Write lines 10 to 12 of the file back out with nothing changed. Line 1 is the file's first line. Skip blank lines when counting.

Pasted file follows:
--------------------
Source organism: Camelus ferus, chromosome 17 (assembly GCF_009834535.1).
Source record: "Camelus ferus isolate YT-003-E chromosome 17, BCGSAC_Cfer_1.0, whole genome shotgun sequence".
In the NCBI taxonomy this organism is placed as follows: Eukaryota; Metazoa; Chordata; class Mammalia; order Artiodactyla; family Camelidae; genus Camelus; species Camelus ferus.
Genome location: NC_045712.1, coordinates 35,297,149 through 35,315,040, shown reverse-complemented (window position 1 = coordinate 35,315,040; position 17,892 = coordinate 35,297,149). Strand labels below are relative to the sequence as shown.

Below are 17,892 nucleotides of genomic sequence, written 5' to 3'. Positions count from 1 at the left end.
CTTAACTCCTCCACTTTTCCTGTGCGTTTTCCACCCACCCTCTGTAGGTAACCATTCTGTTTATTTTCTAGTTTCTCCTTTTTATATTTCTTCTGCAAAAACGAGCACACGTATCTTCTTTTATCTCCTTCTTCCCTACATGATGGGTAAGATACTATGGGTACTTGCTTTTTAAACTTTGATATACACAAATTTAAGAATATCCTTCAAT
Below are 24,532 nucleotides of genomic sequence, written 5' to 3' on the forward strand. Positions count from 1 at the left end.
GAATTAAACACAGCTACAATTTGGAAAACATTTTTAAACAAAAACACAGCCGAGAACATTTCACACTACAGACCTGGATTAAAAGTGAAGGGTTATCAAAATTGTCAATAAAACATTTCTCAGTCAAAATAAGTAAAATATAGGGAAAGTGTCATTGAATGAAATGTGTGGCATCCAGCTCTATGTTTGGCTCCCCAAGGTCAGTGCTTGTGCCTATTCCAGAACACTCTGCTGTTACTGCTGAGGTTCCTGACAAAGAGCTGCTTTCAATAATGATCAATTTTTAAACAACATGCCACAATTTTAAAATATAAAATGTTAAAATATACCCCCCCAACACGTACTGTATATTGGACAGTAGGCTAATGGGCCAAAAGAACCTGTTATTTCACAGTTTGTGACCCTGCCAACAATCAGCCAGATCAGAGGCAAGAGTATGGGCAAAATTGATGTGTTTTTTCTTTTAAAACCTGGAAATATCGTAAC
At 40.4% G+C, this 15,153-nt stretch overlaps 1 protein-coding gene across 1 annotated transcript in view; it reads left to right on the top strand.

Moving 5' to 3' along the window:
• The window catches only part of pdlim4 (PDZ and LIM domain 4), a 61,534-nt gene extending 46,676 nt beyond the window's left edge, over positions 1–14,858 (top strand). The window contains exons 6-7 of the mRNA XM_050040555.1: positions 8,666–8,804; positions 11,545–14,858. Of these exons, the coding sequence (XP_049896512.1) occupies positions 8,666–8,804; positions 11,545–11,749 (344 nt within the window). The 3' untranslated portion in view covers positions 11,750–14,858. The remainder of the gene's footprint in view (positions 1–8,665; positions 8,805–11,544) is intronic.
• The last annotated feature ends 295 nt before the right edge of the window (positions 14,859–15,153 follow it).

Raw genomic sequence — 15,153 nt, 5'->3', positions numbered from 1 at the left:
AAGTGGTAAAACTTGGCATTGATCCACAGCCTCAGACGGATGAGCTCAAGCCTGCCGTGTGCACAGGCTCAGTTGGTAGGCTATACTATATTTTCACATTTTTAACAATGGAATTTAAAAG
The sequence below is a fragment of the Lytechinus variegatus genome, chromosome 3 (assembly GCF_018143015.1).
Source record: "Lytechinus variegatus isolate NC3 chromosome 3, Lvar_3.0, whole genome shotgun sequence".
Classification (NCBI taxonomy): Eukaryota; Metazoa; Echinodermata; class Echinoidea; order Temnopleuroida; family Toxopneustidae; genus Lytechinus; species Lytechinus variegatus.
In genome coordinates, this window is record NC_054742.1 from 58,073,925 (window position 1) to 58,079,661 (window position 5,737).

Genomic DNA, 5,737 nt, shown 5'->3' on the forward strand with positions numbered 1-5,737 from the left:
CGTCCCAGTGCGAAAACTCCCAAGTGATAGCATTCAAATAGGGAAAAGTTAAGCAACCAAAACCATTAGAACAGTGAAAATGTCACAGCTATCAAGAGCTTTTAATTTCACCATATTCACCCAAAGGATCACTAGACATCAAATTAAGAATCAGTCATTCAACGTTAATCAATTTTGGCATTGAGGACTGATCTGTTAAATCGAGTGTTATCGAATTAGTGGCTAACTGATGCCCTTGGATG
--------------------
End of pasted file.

Moving 5' to 3' along the window:
• The window catches only part of pdlim4 (PDZ and LIM domain 4), a 61,534-nt gene extending 46,676 nt beyond the window's left edge, over positions 1–14,858 (top strand). The window contains exons 6-7 of the mRNA XM_050040555.1: positions 8,666–8,804; positions 11,545–14,858. Of these exons, the coding sequence (XP_049896512.1) occupies positions 8,666–8,804; positions 11,545–11,749 (344 nt within the window). The 3' untranslated portion in view covers positions 11,750–14,858. The remainder of the gene's footprint in view (positions 1–8,665; positions 8,805–11,544) is intronic.
• The last annotated feature ends 295 nt before the right edge of the window (positions 14,859–15,153 follow it).